The below advice is for General Practitioners (GPs) to support the prevention and management of acute respiratory infections (ARI) such as influenza (flu) and COVID-19 for patients with disability, especially people living in a disability care facility or disability group home.

Last updated: 13 July 2022
Download

GPs should develop a patient's comprehensive healthcare plan each year to ensure the right support is provided during winter. GPs can provide online, in-person or in-home consultation services.

People with disability may be hesitant to visit their GP because of the risk of exposure to viral illnesses from other patients in the practice. Consider strategies to help create a safe environment for people who are vulnerable, including:

  • Allocating appointments during quieter periods of the day
  • Reserve a section of the waiting area with increased physical distancing
  • Encourage the use of face masks for everyone entering the practice
  • Develop and review a care management plan

In consultation with their patient, GPs should develop, and annually review, a care management plan. Medicare Benefits Schedule (MBS), Council for Intellectual Disability and Australian Commission on Safety and Quality in Health Care and the NDIS Commission have developed resources to support GPs completing annual health assessments for people with disability to identify any medical intervention and preventive health care required.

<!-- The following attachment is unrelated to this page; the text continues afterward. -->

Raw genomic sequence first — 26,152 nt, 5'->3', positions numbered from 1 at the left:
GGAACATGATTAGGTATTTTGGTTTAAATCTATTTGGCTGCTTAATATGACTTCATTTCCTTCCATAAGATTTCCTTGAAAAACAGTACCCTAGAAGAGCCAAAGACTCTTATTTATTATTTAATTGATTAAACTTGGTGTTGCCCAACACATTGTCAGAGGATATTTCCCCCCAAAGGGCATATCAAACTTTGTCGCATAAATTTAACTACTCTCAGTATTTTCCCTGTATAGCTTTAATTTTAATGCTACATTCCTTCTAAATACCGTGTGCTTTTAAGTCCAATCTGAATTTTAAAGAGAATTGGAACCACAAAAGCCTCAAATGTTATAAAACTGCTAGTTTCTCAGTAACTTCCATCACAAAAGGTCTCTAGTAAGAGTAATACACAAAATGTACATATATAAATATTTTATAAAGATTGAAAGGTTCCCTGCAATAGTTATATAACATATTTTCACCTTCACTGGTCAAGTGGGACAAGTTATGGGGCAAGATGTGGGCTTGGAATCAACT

Billing consultations for care management plan development

Medicare pays for GPs to do an annual health assessment for people with disability and chronic health conditions. Annual health assessments may be done in more than one session.

Supporting access to prevention and treatment

Vaccination

People at higher risk of severe illness are eligible for a free flu vaccination under the National Influenza Vaccination Program. A COVID-19 winter booster is also available. The COVID-19 winter booster should be given 3 months after a first booster dose, or 3 months after a confirmed COVID-19 infection.

Testing

GPs can work with their patients to consider how they can be tested for respiratory viruses quickly. PCR (nose and throat swab) tests can detect multiple respiratory viruses, including influenza, respiratory syncytial virus (RSV) and COVID-19 at the same time. Rapid antigen testing can also be used to diagnose COVID-19 quickly, however PCR tests are more accurate and should be used for those who are at higher risk of severe illness. Some Local Health Districts and some private pathology providers can do in-home PCR testing. For further information contact your local Public Health Unit on 1300 066 055.

Treatment 

If a person with disability tests positive to COVID-19 they should follow NSW Health's testing positive to COVID-19 and managing COVID-19 safely at home guidance. Most people can manage COVID-19 or flu safely at home. If your patient or their carer is concerned, they may call you.

People at higher risk of severe illness, may be eligible for antiviral treatments. Pre-assessment for anti-viral treatment is recommended to facilitate prompt treatment. Guidance on the use of antivirals is available on the NSW Health website. 

Current as at: Wednesday 13 July 2022
Contact page owner: Health Protection NSW